vSphere 6.5: The NFS edition

A while back, I wrote up a blog about the release of vSphere 6.0, with an NFS slant to it. Why? Because NFS!

With VMworld 2016 Barcelona, vSphere 6.5 (where’d .1, .2, .3, .4 go?) has been announced, so I can discuss the NFS impact. If you’d like a more general look at the release, check out Cormac Hogan’s blog on it.

Whither VMFS?

Before I get into the new NFS feature/functionality of the release, let’s talk about the changes to VMFS. One of the reasons people use NFS with VMware (other than its awesomeness) is that VMFS had some… limitations.

With the announcement of VMFS-6, some of those limitations have been removed. For example, VMFS-6 includes something called UNMAP, which essentially is a garbage collector for unused whitespace inside the VMFS datastore. This provides better space efficiency than previous iterations.

Additionally, VMware has added some performance enhancements to VMFS, so it may outperform NFS, especially if using fiber channel.

Other than that, you still can’t shrink the datastore, it’s not that easy to expand, etc. So, minor improvements that shouldn’t impact NFS too terribly. People who love NFS will likely stay on NFS. People who love VMFS will be happy with the improvements. Life goes on…

What’s new in vSphere 6.5 from the NFS perspective?

In vSphere 6.0, NFS 4.1 support was added.

However, it was a pretty minimal stack – no pNFS, no delegations, no referrals, etc. They basically added session trunking/multipath, which is cool – but there was still a lot to be desired. On the downside, that feature isn’t even supported in ONTAP yet. So close, yet so far…

In vSphere 6.5, the NFS 4.1 stack has been expanded a bit to include hardware acceleration for NFSv4.1. This is actually a pretty compelling addition, as it can help the overall NFSv4.1 performance of the datastore.

NFSv4.1 also fully supports IPv6. Your level of excitement is solely based on how many people you think use IPv6 right now.


Perhaps the most compelling NFS changs in vSphere 6.5 is how we secure our mounts.

In 6.0, Kerberos support was added, but you could only do DES. Blah.

Now, Kerberos support in vSphere 6.5 includes:

  • AES-128
  • AES-256
  • REMOVAL of DES encryption
  • Kerberos with integrity checking  (krb5i – prevents “man in the middle” attacks)

Now, while it’s pretty cool that they removed support for the insecure DES enctype, that *is* going to be a disruptive change for people using Kerberos. The machine account/principal will need to be destroyed and re-created, clients will need to re-mount, etc. But, it’s an improvement!

How vSphere 6.5 personally impacts me

The downside of these changes means that I have to adjust my Insight presentation a bit. If you’re going to Insight in Berlin, check out 60831-2: How Customers and Partners use NFS for Virtualization.

Still looking forward to pNFS in vSphere, though…

19 thoughts on “vSphere 6.5: The NFS edition

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    • My understanding is that any storage vendor with a VAAI plugin would need to update that plugin to leverage the functionality. In addition, the NFS server must have support for the NFS version using VAAI. In ONTAP, there currently is not support for NFSv4.1 VAAI.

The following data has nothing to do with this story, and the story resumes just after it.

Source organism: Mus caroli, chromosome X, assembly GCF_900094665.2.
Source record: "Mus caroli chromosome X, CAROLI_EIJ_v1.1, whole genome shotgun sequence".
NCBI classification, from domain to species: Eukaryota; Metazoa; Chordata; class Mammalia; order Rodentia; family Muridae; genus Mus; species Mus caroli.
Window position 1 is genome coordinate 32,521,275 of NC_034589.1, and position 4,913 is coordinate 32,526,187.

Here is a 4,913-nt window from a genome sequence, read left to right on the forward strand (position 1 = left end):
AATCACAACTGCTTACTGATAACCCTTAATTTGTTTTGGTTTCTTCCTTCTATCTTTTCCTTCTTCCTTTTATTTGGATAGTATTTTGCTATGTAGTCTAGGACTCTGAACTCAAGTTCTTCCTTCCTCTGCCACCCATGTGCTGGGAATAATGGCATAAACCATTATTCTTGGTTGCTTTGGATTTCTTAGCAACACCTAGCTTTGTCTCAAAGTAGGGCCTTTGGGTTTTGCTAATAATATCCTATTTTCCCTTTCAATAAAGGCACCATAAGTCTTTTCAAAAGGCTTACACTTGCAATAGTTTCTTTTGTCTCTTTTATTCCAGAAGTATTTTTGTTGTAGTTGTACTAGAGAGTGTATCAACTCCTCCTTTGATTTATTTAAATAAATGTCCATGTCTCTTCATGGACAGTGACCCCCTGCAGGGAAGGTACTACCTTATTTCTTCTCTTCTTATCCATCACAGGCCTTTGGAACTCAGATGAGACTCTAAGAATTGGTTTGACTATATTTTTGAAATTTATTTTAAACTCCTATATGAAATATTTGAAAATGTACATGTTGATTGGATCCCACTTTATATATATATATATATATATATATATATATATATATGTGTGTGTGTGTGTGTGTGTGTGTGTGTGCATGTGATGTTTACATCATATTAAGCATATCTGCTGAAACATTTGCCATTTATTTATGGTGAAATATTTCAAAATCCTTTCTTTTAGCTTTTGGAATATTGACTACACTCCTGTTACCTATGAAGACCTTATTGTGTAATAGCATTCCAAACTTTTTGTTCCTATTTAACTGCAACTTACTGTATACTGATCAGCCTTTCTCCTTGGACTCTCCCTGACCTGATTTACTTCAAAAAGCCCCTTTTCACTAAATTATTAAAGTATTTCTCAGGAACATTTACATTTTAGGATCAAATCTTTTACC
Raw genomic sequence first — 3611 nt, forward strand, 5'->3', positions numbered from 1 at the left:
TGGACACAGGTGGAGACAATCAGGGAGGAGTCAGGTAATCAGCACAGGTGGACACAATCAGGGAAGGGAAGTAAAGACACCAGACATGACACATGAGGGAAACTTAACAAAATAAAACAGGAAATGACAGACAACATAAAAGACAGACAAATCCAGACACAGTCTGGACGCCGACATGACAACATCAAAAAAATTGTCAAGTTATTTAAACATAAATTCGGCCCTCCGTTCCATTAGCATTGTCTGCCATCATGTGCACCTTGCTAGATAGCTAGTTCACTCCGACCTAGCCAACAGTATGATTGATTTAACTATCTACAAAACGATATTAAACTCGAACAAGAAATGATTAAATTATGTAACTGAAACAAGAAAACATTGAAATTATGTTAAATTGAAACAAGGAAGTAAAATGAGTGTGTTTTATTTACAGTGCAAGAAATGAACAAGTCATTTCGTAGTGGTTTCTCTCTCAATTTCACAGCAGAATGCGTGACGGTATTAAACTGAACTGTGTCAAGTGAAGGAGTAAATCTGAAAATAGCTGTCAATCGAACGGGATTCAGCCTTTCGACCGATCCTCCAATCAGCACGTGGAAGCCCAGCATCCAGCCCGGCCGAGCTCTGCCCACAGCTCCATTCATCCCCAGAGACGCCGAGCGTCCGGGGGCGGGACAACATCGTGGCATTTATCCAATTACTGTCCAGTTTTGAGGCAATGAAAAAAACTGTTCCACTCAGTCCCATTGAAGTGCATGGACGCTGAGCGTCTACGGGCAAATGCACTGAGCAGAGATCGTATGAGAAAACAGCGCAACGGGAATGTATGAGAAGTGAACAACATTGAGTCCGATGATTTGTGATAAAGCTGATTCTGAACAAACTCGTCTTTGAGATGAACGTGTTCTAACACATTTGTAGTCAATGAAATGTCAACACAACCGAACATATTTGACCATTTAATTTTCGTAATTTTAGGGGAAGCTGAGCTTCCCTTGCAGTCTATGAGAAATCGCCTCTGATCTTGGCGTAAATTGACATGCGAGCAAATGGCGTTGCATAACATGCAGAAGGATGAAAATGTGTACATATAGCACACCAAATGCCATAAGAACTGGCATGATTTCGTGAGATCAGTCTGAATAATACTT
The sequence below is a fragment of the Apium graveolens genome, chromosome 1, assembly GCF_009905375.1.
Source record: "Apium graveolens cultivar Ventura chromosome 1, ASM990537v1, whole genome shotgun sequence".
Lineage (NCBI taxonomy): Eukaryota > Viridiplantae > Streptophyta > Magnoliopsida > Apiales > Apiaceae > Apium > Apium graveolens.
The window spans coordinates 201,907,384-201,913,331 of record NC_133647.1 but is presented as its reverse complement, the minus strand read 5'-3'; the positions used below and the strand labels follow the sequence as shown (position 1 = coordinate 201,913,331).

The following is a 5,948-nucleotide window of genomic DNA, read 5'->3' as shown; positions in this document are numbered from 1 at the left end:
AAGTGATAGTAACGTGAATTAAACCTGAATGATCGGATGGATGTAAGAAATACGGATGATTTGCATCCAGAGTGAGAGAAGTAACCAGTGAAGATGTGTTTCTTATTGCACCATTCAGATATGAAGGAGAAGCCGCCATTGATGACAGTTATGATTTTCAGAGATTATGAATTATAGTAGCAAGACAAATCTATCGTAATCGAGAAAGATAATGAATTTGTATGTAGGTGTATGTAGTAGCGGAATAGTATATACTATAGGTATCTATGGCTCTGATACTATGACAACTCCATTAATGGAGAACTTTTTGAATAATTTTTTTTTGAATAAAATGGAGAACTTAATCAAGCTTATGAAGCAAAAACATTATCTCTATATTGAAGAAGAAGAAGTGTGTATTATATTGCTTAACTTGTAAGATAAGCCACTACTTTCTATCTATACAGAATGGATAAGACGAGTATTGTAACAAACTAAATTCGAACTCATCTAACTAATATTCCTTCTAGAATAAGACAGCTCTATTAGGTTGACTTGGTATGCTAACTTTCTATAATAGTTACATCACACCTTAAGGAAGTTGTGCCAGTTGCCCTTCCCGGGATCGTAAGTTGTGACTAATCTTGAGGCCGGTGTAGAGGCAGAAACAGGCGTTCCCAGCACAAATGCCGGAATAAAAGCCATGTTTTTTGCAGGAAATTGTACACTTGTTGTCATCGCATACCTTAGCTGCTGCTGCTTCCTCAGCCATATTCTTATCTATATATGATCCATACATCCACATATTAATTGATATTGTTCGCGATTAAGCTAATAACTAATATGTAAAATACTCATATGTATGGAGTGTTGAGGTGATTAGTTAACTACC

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  7. Reblogged this on DerSchmitz and commented:
    Heute möchte ich gerne @NFSDudeAbides alias Justin Parisi zietieren, um auf ein paar Neuerungen in vSphere 6.5 in Bezug auf NFS hinzuweisen


  8. Pingback: Vsphere-6-5-the-nfs-edition – DerSchmitz

  9. Is VAAI support with NFS 4.1 still unavailable?
    If we have ONTAP 9.1P7, ESXi 6.5 and NetApp NFS Plug-in for VAAI 1.1.2 and using NFS 4.1 for VMware Datastores, are we still unable to use hardware acceleration?
    I have a customer that wants to use NFS 4.1 and Kerberos for their VMware datastores, some of which will be hosting virtual desktops so will definitely want to leverage VAAI for the cloning offloads.

    Liked by 1 person

  10. Justin- we are currently on iSCSI and VMFS 5 and looking to move to NFS- and the UNMAP was our primary driver. Given the changes in 6.5 and VMFS6, would you still recommend we make our move to NFS? Or stay iSCSI and go VMFS6 when we go to 6.5?


    • I’m never one to recommend one protocol over another, but there are some specific advantages to NFS over iSCSI with VMware datastores. Stuff like being able to shrink and grow datastores, no need to manage client and storage igroups, being able to troubleshoot network issues a bit easier, being able to QoS a vmdk file for performance throttling at a vm level, snapshots that don’t need to worry about quiescing luns, greater limit on datastore size, etc. Given the performance between the two is nearly identical, I’d say go for it.

      Liked by 1 person

      • Awesome! Thanks for the answer. Frankly, I was getting a little worried. We were tracking down the NFS path then I did a Optimize and Scale class that had me second-guessing. Thanks again!


  11. I wish NetApp would add the ability to reclaim dead space from thin provisioned VMs running on VMWare without having to power them off…THAT would make NFS perfect..


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